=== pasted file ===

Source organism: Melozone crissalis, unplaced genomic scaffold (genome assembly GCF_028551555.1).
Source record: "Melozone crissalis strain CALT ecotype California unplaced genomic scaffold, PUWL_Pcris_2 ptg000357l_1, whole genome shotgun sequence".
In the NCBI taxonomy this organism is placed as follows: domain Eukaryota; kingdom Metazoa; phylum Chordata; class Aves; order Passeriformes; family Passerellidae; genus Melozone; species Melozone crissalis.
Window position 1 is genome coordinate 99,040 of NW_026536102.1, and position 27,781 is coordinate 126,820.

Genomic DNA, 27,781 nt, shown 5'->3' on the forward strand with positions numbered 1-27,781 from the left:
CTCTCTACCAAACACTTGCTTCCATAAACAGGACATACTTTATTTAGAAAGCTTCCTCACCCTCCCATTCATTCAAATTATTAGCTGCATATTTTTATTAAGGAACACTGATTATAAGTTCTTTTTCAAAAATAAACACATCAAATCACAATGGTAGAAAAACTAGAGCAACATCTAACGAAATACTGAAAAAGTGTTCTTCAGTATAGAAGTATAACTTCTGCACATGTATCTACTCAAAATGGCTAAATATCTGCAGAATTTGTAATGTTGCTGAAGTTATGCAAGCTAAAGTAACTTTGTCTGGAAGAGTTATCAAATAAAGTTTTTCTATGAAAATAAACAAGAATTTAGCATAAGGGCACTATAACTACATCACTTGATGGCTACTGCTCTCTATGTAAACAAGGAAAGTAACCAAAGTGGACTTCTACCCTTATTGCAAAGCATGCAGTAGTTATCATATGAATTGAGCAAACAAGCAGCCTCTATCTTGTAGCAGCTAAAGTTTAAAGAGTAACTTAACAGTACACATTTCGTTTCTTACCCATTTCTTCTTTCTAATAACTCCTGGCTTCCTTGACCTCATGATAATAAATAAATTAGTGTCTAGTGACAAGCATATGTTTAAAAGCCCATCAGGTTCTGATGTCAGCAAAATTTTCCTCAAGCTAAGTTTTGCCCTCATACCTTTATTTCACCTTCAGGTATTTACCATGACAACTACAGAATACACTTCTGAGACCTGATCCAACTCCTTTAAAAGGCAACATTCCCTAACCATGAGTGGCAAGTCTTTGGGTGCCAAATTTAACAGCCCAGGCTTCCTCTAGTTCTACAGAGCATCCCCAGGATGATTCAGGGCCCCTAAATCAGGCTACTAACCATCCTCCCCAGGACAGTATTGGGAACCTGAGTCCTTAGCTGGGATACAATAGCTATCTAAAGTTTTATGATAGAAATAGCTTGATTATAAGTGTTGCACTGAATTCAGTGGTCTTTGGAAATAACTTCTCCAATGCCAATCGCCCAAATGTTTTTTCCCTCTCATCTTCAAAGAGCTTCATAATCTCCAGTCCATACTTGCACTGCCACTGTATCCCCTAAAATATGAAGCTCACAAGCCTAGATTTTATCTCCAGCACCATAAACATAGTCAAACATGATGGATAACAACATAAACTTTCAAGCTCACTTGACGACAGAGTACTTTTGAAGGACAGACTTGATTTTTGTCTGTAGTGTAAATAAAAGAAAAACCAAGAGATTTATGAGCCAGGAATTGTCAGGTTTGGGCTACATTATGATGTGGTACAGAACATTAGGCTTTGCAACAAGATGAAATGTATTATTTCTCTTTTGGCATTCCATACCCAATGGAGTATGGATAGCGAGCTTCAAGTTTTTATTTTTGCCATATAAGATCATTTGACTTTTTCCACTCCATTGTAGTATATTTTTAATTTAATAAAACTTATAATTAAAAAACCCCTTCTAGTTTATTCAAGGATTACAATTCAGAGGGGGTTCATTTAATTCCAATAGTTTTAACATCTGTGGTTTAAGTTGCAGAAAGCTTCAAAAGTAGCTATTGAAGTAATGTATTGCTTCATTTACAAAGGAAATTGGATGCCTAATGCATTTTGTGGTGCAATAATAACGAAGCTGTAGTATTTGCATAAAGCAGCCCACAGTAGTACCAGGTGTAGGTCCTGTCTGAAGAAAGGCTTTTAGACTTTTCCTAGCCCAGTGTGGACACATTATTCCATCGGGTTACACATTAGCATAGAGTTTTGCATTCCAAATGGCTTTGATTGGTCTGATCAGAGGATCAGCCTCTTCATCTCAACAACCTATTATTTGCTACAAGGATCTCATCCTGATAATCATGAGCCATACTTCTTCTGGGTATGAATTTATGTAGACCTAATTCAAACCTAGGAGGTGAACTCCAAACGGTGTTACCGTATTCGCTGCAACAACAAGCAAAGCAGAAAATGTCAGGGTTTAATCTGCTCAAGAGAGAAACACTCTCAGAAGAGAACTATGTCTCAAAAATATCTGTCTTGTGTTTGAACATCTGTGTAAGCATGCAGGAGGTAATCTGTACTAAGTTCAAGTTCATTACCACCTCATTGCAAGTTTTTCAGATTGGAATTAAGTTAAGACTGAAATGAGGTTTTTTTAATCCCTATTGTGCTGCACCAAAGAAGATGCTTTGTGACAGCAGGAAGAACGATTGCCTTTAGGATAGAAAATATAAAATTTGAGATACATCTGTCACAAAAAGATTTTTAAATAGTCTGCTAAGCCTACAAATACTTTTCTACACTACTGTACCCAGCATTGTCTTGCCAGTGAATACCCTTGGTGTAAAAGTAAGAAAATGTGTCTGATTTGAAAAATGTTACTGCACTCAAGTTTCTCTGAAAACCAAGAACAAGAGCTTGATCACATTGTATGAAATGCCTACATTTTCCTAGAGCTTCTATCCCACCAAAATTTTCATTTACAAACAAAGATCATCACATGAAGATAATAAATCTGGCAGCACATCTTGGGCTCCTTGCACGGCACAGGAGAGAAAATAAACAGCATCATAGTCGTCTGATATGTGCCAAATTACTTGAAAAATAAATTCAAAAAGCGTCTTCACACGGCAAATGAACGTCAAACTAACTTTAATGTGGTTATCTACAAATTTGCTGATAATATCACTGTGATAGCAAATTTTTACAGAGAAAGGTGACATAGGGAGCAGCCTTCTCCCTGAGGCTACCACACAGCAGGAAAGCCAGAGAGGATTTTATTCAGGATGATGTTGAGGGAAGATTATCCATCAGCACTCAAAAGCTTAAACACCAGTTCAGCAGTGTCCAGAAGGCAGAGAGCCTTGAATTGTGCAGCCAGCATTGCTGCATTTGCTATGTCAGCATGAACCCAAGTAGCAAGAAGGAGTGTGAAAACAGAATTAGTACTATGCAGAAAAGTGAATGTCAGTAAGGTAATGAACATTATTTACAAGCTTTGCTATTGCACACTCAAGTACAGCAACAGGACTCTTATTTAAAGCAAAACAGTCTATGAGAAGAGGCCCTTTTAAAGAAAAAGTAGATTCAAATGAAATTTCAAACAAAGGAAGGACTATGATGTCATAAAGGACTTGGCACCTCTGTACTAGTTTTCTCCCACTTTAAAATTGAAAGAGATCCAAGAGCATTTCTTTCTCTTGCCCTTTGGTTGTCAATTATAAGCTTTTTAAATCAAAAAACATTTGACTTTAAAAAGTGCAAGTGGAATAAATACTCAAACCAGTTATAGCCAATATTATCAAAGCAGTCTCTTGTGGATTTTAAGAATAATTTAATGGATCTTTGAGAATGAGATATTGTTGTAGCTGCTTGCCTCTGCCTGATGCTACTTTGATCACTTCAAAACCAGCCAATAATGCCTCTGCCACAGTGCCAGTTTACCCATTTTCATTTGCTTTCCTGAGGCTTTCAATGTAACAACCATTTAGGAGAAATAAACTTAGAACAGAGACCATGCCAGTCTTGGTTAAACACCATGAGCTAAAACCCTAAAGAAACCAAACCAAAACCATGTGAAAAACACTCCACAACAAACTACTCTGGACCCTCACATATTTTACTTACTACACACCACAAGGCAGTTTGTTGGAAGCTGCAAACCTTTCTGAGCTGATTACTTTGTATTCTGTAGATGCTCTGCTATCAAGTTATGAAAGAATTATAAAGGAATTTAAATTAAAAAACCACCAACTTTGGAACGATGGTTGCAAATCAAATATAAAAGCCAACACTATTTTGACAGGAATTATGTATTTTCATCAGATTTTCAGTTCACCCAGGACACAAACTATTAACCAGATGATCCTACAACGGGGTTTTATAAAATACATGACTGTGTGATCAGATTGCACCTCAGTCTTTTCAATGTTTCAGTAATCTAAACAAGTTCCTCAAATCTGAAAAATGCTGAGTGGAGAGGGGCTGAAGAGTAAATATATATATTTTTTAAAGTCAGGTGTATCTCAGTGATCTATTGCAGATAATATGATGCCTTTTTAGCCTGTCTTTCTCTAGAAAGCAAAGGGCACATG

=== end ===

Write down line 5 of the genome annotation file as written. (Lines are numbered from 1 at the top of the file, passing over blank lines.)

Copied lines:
Genomic DNA, 27,781 nt, shown 5'->3' on the forward strand with positions numbered 1-27,781 from the left: